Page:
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I don't think the issue for most players is that Shepherd sacrifices herself (though there are some that are disappointed that if they do "everything right" they can't get a perfect ending like in many other scenarios in the game). I think for most players the problem is partly that you don't see any consequences (as you mention) and even moreso the five minute plotdump beforehand from the Starchild that is both incoherent on a plot level and exceedingly inelegant (to say the least) in its delivery.
Also, there's the fact that if you played the ME2 DLC Arrival, you're told and shown that blowing up a mass relay destroys the entire solar system around it due to the massive energy release (which is what Shepherd is on trial for at the start of ME3: killing millions of Batarians by blowing up a mass relay). Since the game doesn't give any evidence to the contrary in most endings, many people's first reactions were... did Shepherd just wipe out all life in the galaxy? And the only evidence against it is that that would make the ending even more of a colossal misstep than it already is.
I wasn't that invested in the Reaper story, so the ending didn't bother me too much, but it is ridiculous and very obviously a last-minute thing that wasn't thought through (as the developers admit in the Final Hours of ME3 thing).
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I think the ending is a lie, and we'll be getting free DLC with the real ending in about a month's time.
Full reasoning over at my blog, but here's the tl;dr.
In a game that's all about choice, you get none in those last few minutes.
Also, things which have been explicitly pointed out in the game as signifying not-reality (lack of choice, slow-motion movement) show up at this point.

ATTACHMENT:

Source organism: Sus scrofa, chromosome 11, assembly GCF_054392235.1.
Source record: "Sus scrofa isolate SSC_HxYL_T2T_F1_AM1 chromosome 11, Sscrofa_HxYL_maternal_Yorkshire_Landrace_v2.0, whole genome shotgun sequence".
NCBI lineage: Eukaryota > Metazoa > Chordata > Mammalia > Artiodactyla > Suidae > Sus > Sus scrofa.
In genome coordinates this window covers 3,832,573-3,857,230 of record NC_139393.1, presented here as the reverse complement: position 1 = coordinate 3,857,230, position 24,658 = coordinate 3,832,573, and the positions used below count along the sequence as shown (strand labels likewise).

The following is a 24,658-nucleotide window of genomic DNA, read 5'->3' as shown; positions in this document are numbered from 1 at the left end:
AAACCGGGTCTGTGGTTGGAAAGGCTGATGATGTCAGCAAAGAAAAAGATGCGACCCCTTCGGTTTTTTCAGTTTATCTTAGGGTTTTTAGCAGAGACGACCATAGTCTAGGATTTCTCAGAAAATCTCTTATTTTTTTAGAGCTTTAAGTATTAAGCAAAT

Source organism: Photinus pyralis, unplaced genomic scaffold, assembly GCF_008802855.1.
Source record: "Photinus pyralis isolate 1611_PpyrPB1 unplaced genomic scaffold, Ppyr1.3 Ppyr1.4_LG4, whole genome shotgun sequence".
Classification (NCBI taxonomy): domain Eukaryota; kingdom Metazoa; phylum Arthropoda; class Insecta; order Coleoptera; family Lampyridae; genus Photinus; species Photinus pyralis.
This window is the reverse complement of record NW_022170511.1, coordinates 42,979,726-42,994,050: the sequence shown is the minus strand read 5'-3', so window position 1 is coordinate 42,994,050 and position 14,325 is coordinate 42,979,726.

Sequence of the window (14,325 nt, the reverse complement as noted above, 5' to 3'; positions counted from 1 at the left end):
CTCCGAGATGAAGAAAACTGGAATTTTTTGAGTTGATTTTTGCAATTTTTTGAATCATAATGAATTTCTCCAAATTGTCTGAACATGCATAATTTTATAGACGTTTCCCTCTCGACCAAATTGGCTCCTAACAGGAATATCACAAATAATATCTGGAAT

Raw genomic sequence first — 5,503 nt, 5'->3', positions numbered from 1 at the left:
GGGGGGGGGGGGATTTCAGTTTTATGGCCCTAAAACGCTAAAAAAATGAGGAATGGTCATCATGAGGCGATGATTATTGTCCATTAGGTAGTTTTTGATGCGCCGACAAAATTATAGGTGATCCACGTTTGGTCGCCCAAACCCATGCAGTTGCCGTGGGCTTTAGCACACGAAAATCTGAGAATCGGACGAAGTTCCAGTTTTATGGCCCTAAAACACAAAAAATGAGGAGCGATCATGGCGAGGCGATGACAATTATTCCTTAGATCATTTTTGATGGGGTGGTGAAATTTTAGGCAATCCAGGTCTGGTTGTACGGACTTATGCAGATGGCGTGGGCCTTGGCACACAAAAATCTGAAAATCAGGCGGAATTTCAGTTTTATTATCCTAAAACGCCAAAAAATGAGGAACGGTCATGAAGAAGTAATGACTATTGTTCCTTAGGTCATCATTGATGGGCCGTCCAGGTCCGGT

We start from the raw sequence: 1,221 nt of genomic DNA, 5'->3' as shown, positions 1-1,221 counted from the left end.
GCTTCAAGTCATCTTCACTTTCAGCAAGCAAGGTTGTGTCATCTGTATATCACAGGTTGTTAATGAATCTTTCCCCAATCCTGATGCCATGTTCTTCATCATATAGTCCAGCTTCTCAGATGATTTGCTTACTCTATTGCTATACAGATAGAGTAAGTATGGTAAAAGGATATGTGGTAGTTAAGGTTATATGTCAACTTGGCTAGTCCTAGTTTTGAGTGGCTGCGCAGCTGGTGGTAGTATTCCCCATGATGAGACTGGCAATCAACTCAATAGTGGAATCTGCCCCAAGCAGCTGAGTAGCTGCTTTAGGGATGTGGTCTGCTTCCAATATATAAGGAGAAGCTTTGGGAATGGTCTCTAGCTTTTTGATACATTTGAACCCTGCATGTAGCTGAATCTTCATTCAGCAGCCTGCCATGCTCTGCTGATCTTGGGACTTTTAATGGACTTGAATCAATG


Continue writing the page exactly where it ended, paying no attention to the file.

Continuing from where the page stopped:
Now either they've made a perfectly brilliant game which somehow has screwed up every theme within the game in the last five minutes (and only the last five minutes), or there's more going on here than meets the eye.
@alex_epstein (emphasis mine):
"[...]Shep has to sacrifice her life for the good of all"
...and then later:
"What if there had been an option for Shepherd not to sacrifice himself?"
I'm confused. I haven't played any of ME, but does Shepherd change genders during the course of the games? Or is that just a typo?
I ask 'cause @circadianwolf also says "herself" in the comments, and from the cut scenes, trailers and screencaps I've seen, I always thought Shepherd was a dude.
Shep can be either male or female. Personally, I like to play Shep as a woman (FemShep in the parlance).
Yes, it could be that Bioware is playing 11-dimensional chess with a master plan to purposefully anger their players.
Or it could be that Bioware just threw out the original planned ending when they started work on ME3 after the lead writer left/got fired, put off deciding on a new ending until the game was almost finished, and predictably ended up with a half-assed, incompetent mess. Since they've admitted to all of those points except the last one.
I understand the desire to see some master plan behind what a game developer does, but for better or worse most collective creative efforts are almost entirely seat-of-the-pants, especially major franchises like ME.
circadianwolf: Sources, please.
In support of my argument I offer a quote from the lead designer from January this year: "It's not even in any way like the traditional game endings, where you can say how many endings there are or whether you got ending A, B, or C."
Now, either he's blatantly and deliberately lying less than two months before release - when the game is already locked - or this isn't the ending.